The brain is a phenomenal problem-solving machine. It will work on problems even when you aren’t aware that this is happening. How many times have you experienced an idea popping into your mind that provides a perfect answer to a problem you have been wrestling with. Our subconscious mind constantly churns over problems. It even does this when we are asleep.
Unfortunately, this incredible problem-solving ability has an unfortunate consequence when we become depressed. When we become depressed, our mind whirrs away on trying to ‘solve’ the problem of depression. We go over all of the questions, such as, “What is wrong with me?”, “How can I get out of this trap” and so on. The problem with this is two-fold. Firstly, the brain starts to sprinkle in a lot of negative judgments, such as, “Why am I so useless?”, and, “Why am I so pathetic?” Secondly, and this is the killer, many of these questions don’t have answers. So, the brain literally gets stuck, spinning around and around, trying to solve a problem that can’t be solved. Psychologists call this rumination. And rumination is rocket-fuel for depression.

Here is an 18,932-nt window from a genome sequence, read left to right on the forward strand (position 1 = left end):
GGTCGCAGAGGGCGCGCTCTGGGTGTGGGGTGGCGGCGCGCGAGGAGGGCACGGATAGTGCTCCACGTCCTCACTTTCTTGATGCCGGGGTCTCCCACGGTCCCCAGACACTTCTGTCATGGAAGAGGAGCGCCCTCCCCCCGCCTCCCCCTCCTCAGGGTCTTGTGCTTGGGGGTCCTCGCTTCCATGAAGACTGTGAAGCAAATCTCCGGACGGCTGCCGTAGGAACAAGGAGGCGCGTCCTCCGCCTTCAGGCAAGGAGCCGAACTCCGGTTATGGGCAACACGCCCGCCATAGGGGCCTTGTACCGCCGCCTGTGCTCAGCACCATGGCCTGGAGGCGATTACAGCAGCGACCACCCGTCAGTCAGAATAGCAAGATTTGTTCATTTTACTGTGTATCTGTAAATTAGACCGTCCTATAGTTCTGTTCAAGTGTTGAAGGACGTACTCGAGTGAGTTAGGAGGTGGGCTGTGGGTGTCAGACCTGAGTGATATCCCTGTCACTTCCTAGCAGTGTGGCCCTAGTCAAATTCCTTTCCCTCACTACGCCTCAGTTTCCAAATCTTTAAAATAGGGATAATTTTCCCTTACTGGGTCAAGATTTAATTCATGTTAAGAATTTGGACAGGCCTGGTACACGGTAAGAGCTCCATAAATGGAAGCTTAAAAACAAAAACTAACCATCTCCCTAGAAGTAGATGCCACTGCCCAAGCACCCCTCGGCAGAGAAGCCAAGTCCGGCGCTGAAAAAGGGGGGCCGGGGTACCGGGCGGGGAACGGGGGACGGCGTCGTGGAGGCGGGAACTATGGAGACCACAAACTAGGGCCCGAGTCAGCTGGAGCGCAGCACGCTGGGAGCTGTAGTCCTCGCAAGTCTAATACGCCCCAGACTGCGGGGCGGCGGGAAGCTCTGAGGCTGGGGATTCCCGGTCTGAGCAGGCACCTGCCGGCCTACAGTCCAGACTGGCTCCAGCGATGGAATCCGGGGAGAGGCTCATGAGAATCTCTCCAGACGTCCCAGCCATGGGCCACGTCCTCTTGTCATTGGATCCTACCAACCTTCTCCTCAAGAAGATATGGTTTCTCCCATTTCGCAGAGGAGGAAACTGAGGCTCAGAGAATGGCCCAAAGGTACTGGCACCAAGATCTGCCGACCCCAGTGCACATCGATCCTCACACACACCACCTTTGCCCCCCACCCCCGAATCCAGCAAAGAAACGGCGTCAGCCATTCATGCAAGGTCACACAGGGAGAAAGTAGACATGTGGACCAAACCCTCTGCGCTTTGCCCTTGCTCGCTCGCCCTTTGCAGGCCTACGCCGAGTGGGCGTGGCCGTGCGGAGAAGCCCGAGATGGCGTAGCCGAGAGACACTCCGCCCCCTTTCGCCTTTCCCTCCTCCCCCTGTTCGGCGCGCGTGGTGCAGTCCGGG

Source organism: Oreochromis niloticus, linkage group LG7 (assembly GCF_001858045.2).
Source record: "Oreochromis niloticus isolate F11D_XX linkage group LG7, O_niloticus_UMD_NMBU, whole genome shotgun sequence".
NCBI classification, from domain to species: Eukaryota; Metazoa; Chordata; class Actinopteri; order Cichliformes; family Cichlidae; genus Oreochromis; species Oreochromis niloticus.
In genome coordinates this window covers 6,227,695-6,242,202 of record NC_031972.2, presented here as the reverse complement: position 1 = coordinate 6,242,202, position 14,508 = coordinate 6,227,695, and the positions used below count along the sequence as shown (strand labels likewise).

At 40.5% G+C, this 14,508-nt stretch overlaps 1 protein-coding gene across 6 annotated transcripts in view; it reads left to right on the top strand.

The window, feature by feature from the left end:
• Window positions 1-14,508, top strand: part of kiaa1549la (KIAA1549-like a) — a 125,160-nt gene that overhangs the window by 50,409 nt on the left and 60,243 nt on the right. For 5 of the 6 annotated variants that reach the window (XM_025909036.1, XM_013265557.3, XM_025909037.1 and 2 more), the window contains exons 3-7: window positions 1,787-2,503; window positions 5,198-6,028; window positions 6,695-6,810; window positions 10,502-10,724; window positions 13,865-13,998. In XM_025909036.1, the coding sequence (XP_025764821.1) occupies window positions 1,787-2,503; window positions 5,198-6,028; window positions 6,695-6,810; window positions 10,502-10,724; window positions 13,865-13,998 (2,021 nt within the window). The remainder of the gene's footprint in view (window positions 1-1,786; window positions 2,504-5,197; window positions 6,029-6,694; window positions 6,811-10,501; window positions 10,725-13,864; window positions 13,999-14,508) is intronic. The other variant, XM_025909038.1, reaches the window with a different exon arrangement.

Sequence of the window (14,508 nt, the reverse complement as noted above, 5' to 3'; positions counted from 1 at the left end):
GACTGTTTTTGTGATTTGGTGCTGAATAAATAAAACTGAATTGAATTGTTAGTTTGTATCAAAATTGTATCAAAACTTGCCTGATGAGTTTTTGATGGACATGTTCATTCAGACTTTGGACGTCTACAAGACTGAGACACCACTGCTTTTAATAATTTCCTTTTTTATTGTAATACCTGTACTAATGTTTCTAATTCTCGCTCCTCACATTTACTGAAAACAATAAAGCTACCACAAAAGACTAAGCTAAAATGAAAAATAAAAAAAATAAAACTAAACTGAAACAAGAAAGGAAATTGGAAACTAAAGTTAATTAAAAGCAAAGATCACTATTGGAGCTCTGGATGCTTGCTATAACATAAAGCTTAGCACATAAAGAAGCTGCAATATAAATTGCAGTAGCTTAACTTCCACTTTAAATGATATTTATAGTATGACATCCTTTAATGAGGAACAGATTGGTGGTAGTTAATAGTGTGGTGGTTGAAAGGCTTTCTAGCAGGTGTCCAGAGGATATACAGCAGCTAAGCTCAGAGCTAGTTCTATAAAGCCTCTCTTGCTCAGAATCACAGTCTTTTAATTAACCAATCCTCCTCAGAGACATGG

Noticing your mind ruminating is half the battle in finding a way out of depression. Once you spot yourself ruminating, you can thank your brain for trying to help and then decide to re-focus your attention on taking small steps towards doing things. At the end of the day no-one ‘thinks’ their way out of depression. They have to ‘work’ their way out of it, (although it’s really important to remember to do enjoyable things and not just jobs and chores). Less ‘thinking’ and more ‘doing’ is a challenge. It’s not easy, and professional help may be required. But overall, the ‘taking action’ route is the way to go.
For NHS funded therapy for anger, anxiety or depression, phone (01208) 871905 or self refer online [HERE]